ClickHouse offers incredible flexibility to solve almost any business problem in a multiple of ways. Schema design plays a major role in this. For our recent benchmarking using the Time Series Benchmark Suite (TSBS) we replicated TimescaleDB schema in order to have fair comparisons. In that design every metric is stored in a separate column. This is the best for ClickHouse from a performance perspective, as it perfectly utilizes column store and type specialization.
Sometimes, however, schema is not known in advance, or time series data from multiple device types needs to be stored in the same table. Having a separate column per metric may be not very convenient, hence a different approach is required. In this article we discuss multiple ways to design schema for time series, and do some benchmarking to validate each approach.
Apr 9, 2019
When I was setting up my first ClickHouse clusters 3 years ago it was like a journey to an unknown world full of caveats. ClickHouse is very simple and easy to use but not THAT simple. Sometimes I dreamed that setting up the cluster would be as easy as making a cup of coffee. It took us a while to find the right approach, but finally our dreams came true. Today, we are happy to introduce ClickHouse operator for Kubernetes!
Mar 27, 2019
Many ClickHouse features like LowCardinality data type seem mysterious to new users. ClickHouse often deviates from standard SQL and many data types and operations do not even exist in other data warehouses. The key to understanding is that the ClickHouse engineering team values speed more than almost any other property. Mysterious SQL expressions often turn out to be ‘secret weapons’ to achieve unmatched speed.
In fact, the LowCardinality data type is an example of just such a feature. It has been available since Q4 2018 and was marked as production ready in Feb 2019, but still is not documented, magically appearing in some documentation examples. In this article we will fill the gap by explaining how LowCardinality works, and when it should be used.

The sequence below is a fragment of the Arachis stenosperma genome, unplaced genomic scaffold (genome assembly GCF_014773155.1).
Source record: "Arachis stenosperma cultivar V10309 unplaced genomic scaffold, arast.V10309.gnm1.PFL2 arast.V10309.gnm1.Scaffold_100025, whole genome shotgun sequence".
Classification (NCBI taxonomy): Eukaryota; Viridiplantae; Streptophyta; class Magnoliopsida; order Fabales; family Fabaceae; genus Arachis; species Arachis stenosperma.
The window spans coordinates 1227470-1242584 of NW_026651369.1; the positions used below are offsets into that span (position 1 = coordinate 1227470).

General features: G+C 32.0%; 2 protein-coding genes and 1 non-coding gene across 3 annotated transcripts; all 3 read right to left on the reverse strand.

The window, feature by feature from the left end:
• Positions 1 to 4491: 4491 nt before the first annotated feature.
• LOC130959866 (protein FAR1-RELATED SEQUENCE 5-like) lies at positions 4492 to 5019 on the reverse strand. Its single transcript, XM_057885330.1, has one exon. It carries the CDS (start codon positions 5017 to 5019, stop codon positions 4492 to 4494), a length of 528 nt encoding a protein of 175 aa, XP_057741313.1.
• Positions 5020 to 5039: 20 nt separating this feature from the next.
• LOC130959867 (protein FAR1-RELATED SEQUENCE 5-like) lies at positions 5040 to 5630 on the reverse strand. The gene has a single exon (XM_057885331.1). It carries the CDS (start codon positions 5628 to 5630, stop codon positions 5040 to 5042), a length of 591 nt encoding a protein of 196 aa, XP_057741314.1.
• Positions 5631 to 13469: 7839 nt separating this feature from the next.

Oct 16, 2018
It’s been two years already ago when ClickHouse development team published an excellent blog post “How to update data in ClickHouse”. In that old times ClickHouse supported only monthly partitions, and for mutable data structures, they suggested to use pretty exotic data structures. We were all waiting for a more convenient approach, and finally, it is there: ClickHouse now supports updates in deletes! In this article, we will see how it works.
20 Sept 2018
This article shows different ways of how you can use ClickHouse in connection with other data sources to make queries use all of ClickHouse optimization features in order to make results come faster. Also, it is good practice when you have some infrastructure elements already linked to some other data sources or tools that supports ODBC.
Clickhouse-copier is a tool designed to copy data from one ClickHouse environment to another. The tool is a part of standard ClickHouse server distribution. It can work in a fully parallel mode and distribute the data in the most efficient way. In this article, we review a few typical examples when clickhouse-copier can be used.